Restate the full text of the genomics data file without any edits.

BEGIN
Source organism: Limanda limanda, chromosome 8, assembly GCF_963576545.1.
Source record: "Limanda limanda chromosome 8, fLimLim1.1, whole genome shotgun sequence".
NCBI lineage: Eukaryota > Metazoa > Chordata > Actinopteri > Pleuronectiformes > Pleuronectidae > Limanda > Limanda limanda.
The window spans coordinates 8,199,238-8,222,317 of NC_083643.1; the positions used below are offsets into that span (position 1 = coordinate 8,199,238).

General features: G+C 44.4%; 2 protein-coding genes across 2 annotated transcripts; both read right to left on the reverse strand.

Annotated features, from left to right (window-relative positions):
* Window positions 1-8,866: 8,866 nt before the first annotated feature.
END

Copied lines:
Source organism: Limanda limanda, chromosome 8, assembly GCF_963576545.1.
Source record: "Limanda limanda chromosome 8, fLimLim1.1, whole genome shotgun sequence".
NCBI lineage: Eukaryota > Metazoa > Chordata > Actinopteri > Pleuronectiformes > Pleuronectidae > Limanda > Limanda limanda.
The window spans coordinates 8,199,238-8,222,317 of NC_083643.1; the positions used below are offsets into that span (position 1 = coordinate 8,199,238).

General features: G+C 44.4%; 2 protein-coding genes across 2 annotated transcripts; both read right to left on the reverse strand.

Annotated features, from left to right (window-relative positions):
* Window positions 1-8,866: 8,866 nt before the first annotated feature.